MILWAUKEE—Almost three decades ago, Milwaukee started offering the nation’s first-ever school vouchers. Starting small, the program allowed poor children to use taxpayer money to attend private schools. Today, about a quarter of Milwaukee children educated with public funds take advantage, making the program a testing ground for a big experiment in education.
Did students in the program get a better education? That depends on how participating schools handled a critical issue: how many voucher students to let in.
A Wall Street Journal analysis of the data suggests vouchers worked best when enrollment from voucher students was kept low. As the percentage of voucher students rises, the returns diminish until the point when there is little difference between the performance of public and private institutions. The vast majority of private schools participating in the program today have high percentages of publicly funded students.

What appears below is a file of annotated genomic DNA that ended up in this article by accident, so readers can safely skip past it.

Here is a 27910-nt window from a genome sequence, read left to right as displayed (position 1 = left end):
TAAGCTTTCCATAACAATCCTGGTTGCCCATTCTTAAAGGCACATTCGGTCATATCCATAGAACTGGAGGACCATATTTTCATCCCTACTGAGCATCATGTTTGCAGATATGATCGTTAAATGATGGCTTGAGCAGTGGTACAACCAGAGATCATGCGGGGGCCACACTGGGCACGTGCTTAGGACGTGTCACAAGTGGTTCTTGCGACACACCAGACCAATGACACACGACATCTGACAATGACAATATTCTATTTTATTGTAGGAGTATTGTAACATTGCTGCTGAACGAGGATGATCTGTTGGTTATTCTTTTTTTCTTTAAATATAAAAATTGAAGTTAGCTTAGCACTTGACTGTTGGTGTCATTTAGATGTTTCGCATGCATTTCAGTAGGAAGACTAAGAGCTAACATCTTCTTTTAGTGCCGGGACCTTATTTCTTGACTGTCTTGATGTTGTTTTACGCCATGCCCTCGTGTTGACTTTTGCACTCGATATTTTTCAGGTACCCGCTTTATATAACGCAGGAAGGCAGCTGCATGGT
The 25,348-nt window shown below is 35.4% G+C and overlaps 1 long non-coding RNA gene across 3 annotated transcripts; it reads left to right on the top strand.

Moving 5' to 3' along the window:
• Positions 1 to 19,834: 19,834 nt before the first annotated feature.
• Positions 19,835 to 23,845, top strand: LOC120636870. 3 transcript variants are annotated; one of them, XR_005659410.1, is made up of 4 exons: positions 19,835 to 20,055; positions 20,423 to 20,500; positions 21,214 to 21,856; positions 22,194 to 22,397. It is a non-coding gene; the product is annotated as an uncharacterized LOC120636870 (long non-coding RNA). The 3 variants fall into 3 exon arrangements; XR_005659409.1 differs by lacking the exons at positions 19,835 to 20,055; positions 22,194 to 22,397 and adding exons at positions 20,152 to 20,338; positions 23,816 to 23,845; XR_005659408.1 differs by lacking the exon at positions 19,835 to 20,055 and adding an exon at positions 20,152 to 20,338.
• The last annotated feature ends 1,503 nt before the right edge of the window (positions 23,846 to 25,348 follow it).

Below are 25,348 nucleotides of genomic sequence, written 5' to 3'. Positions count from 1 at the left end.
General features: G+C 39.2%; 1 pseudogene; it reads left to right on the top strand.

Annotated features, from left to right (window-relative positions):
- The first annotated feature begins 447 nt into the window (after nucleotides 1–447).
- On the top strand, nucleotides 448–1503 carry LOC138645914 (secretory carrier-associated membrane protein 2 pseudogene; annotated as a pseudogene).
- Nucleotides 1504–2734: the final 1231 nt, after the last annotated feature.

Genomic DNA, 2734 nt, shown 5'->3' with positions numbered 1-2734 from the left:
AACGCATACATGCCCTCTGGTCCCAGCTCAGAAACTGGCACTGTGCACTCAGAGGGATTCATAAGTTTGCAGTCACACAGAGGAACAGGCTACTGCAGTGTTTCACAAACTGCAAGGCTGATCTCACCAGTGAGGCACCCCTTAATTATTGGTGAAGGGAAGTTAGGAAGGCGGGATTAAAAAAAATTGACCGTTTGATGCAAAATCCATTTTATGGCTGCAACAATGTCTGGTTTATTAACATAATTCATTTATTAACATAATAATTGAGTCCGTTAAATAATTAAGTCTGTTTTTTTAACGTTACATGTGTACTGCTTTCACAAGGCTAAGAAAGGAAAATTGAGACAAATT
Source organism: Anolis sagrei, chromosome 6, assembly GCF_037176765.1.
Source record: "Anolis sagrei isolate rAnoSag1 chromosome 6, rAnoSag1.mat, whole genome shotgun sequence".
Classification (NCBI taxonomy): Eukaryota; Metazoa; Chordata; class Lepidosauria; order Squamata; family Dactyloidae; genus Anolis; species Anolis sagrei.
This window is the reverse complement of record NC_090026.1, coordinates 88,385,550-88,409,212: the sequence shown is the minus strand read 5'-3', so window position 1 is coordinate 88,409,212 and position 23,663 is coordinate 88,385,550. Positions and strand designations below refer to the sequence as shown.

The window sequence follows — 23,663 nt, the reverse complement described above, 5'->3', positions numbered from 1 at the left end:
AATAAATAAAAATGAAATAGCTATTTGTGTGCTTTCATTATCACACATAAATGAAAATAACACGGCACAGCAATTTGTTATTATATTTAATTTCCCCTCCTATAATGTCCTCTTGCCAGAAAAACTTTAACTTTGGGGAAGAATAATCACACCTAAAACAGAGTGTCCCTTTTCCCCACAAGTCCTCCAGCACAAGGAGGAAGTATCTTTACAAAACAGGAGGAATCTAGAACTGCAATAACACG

Continue reading "Do School Vouchers Work? Milwaukee’s Experiment Suggests an Answer" from The Wall Street Journal.